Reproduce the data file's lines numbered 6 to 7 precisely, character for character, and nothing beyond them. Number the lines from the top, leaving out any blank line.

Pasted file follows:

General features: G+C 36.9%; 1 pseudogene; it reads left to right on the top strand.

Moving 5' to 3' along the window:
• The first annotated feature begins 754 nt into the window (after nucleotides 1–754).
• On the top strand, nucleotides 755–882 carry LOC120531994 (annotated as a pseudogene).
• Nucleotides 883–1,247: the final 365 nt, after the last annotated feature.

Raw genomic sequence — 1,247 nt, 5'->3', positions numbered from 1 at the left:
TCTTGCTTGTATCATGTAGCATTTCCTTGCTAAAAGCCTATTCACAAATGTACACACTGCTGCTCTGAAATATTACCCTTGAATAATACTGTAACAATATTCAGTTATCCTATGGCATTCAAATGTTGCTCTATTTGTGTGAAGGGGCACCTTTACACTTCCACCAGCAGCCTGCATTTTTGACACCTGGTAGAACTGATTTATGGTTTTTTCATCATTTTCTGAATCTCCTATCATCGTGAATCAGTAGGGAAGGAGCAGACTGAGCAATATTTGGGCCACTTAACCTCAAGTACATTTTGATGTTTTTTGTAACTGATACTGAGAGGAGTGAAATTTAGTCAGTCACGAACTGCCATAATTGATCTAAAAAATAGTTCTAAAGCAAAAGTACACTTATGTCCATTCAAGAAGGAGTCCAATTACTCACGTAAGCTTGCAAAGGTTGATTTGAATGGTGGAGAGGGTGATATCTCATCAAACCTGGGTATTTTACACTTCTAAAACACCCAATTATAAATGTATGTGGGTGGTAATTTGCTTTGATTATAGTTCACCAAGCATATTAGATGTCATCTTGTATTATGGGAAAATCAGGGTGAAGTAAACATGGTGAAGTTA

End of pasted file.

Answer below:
Raw genomic sequence — 1,247 nt, 5'->3', positions numbered from 1 at the left:
TCTTGCTTGTATCATGTAGCATTTCCTTGCTAAAAGCCTATTCACAAATGTACACACTGCTGCTCTGAAATATTACCCTTGAATAATACTGTAACAATATTCAGTTATCCTATGGCATTCAAATGTTGCTCTATTTGTGTGAAGGGGCACCTTTACACTTCCACCAGCAGCCTGCATTTTTGACACCTGGTAGAACTGATTTATGGTTTTTTCATCATTTTCTGAATCTCCTATCATCGTGAATCAGTAGGGAAGGAGCAGACTGAGCAATATTTGGGCCACTTAACCTCAAGTACATTTTGATGTTTTTTGTAACTGATACTGAGAGGAGTGAAATTTAGTCAGTCACGAACTGCCATAATTGATCTAAAAAATAGTTCTAAAGCAAAAGTACACTTATGTCCATTCAAGAAGGAGTCCAATTACTCACGTAAGCTTGCAAAGGTTGATTTGAATGGTGGAGAGGGTGATATCTCATCAAACCTGGGTATTTTACACTTCTAAAACACCCAATTATAAATGTATGTGGGTGGTAATTTGCTTTGATTATAGTTCACCAAGCATATTAGATGTCATCTTGTATTATGGGAAAATCAGGGTGAAGTAAACATGGTGAAGTTA